When I started my first business in 1981, I researched business plans and marketing plans. I looked at all of the formats and read a lot about the purpose of creating a business plan. But I never got enthused enough to do it.

When I launched my speaking business in 1997, I reconsidered a business plan and a marketing plan. Again, they looked too complex – like a lot of “overkill” for my one-person operation. But I soon found that I needed some type of plan that would remind me of where I was going and how I planned to get there.

For the past several years I’ve been using a simplified marketing plan. And it’s been working for me. It may inspire you to do something similar – or at least do something! Here’s how it works.

At the beginning of the year (or during my planning period for the year), I list the goals for my business. I try to look at all of the facets of the business. For example:

1. Book X speaking engagements.
2. Give X free speeches.
3. Generate $X in consulting fees.
4. Increase website traffic to X page views per month.

Then I list the key factors to my success for the year and assign a code for each. For example:
* Increase online visibility. Code V
* Deepen my credibility. Code C
* Emphasize my experience. Code E
* Generate passive income. Code I

Finally, I outline the audience(s) I want to serve, assigning a code to each.
Speakers Code S
Authors Code A
Consultants Code C
Small business Code SB

Now I’m ready to put my plan into action steps!

At the top of the first page, I list the first goal: Book X speaking engagements. Then I list as many activities that will contribute to that as possible. Here are some I’ve listed this year:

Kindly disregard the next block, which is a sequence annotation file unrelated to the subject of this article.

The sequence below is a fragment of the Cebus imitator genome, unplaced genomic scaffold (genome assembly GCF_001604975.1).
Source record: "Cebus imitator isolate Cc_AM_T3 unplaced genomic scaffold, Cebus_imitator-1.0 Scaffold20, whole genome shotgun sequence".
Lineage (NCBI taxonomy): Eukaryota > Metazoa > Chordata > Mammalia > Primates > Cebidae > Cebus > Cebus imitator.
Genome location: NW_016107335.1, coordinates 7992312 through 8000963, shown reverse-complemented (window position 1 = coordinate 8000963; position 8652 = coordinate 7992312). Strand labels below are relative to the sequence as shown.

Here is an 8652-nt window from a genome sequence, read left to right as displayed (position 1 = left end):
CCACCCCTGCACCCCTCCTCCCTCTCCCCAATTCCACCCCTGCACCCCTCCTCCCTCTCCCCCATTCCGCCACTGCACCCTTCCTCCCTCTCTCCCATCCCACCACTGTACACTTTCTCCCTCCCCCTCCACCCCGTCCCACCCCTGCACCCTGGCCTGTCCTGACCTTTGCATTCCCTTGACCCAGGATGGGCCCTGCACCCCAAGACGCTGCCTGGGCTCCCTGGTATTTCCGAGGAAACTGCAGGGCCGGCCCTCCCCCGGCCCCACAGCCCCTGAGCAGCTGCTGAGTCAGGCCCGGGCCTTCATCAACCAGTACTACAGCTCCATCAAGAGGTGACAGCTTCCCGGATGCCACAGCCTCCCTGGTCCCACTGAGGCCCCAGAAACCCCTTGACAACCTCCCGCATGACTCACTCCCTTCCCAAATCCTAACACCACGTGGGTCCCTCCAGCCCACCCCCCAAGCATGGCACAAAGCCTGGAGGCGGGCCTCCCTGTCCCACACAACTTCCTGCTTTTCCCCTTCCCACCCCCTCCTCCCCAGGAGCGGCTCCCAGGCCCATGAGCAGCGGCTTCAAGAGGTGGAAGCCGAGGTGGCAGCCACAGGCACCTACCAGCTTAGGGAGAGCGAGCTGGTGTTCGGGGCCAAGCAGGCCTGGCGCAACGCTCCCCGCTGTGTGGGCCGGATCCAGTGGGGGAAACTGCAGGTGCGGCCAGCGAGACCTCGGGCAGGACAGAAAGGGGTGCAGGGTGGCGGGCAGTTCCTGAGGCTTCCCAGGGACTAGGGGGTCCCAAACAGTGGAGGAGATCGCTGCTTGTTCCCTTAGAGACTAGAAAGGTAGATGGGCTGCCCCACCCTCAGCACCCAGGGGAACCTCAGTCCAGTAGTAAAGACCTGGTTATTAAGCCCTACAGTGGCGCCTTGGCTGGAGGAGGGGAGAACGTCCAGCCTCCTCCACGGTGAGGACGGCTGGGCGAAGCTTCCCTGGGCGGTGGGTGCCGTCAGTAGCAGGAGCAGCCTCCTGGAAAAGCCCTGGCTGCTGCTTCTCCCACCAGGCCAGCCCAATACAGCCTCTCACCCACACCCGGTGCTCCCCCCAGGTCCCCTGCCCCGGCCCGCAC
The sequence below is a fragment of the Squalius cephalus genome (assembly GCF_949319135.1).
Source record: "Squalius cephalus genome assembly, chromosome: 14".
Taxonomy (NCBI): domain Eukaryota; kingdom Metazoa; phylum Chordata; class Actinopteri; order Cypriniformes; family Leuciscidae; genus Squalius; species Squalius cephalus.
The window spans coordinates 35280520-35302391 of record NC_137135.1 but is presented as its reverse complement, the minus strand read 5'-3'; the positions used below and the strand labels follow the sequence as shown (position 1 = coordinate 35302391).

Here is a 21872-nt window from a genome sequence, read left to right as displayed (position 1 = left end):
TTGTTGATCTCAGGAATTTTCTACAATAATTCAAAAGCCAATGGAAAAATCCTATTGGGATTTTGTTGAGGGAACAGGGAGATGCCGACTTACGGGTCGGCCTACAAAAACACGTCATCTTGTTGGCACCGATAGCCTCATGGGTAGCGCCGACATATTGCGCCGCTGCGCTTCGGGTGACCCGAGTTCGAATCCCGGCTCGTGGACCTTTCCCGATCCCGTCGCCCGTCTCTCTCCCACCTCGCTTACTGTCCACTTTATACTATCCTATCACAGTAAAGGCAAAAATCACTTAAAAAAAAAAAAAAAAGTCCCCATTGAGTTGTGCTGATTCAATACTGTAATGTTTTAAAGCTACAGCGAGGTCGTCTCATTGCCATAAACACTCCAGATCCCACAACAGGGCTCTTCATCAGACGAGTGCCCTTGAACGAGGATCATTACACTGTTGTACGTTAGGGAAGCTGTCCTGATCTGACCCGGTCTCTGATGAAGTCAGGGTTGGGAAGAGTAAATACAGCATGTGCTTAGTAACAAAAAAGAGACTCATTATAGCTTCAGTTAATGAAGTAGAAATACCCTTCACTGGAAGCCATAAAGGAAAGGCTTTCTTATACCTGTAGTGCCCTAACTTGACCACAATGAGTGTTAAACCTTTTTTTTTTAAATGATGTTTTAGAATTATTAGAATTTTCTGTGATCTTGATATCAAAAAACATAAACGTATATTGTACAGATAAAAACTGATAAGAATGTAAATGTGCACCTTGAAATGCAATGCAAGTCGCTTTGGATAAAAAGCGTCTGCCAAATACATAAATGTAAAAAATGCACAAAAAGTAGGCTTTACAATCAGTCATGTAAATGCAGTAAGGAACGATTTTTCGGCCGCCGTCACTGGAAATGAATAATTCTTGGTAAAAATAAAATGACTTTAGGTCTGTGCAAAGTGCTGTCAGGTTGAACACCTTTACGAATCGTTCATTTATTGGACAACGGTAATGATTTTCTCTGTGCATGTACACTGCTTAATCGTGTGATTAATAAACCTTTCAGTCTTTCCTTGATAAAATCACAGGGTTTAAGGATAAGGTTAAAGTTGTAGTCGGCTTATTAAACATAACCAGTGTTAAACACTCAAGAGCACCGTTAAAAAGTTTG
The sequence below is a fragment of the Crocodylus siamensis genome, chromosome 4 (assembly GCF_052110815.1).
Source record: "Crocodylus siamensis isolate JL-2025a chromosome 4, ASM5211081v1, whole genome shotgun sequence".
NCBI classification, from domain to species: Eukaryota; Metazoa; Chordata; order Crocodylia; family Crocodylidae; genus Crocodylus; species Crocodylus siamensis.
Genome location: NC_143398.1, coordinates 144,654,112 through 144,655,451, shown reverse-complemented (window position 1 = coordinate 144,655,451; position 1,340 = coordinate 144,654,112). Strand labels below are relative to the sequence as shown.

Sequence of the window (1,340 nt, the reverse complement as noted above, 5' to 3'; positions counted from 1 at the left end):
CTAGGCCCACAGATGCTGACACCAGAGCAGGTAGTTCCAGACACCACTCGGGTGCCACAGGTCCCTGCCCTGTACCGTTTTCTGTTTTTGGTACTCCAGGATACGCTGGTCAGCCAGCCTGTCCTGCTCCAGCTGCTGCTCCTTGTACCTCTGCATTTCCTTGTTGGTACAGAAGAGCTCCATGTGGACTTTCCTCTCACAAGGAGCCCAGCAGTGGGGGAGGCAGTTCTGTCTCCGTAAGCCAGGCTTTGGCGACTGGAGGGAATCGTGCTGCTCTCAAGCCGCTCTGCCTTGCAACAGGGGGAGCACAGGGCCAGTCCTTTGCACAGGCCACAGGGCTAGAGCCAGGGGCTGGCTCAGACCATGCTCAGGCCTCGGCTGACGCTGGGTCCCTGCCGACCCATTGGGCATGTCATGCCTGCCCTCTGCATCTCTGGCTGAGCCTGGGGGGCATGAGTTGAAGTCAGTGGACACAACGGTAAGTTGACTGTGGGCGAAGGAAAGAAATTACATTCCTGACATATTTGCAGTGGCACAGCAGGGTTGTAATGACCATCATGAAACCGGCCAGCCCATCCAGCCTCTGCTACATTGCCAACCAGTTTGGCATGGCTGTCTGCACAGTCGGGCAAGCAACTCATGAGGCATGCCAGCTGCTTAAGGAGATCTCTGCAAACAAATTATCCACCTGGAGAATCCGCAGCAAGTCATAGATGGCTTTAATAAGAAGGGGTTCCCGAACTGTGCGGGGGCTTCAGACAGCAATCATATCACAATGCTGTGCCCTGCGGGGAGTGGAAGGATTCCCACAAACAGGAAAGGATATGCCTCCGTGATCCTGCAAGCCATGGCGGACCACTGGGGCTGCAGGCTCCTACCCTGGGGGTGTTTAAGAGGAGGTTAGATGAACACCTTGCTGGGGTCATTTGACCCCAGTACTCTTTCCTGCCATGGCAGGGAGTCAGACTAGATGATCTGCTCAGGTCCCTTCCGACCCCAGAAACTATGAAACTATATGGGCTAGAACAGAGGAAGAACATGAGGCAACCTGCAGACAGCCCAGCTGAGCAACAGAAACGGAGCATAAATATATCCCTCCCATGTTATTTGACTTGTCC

* New professional photo
* Monthly contact with key advocates
* Monthly postcards with tip to meeting planners
* Demo video updated; distribute to speaker bureaus.
* Timeline for each engagement.
* Send press releases for each engagement, as appropriate.
* Specific series of follow-up activities for each engagement.

In addition, I list specific prospects that I want to target this year.

I repeat this process for each goal, listing any marketing or sales activities I need to do under the goal to which it applies.

Next, I go back and code each activity. First with the Key Factors code. Will this activity contribute to my visibility? Credibility? Experience? Or Passive Income? An activity can have multiple key factors. If I find an activity that doesn’t contribute to one of my key factors for the year, I ask myself whether or not this is an appropriate activity for this year. In many cases, I’ll discard it or lower its priority.

Finally, I go through each activity and code the audience(s) for which it will be appropriate. Most activities can apply to several audiences, but I’ll often find that I’m ignoring one of my targeted groups for the year. Again, I ask if there are additional activities I should be doing to serve them better or is it appropriate to ignore them for this year.

As a format I’ve found that this works well for me:

Task Key Factors Audiences Deadline Date Complete

And since I have a staff, I add an additional column for who will do the activity.

At this point, I have my basic plan. All that remains is setting the deadlines for each activity. These deadlines, in turn, dictate my daily activities. If I find myself doing something that isn’t in my marketing plan, I stop and ask “Should I be doing this at all? If I should, why didn’t it show up in my marketing plan? Where can I add it or should I stop doing it?”

Overall, my entire plan is less than 10 pages long. I try never to set more than 10 goals for the year, since that seems so overwhelming! So it keeps it short. I review the plan monthly, noting the activities I have completed and noting progress on those on which I’m working. I’m always amazed at how much I do get done on the plan – even if I never complete all of the tasks I’ve set out to do.

Having a plan is a key element to preparing for success. The format that your plan takes is entirely up to you. But if you haven’t found one that works for you, try this one. Then modify it so it works even better for you. I’d love to hear what’s working for you!

Source by Jeanette S Cates, PhD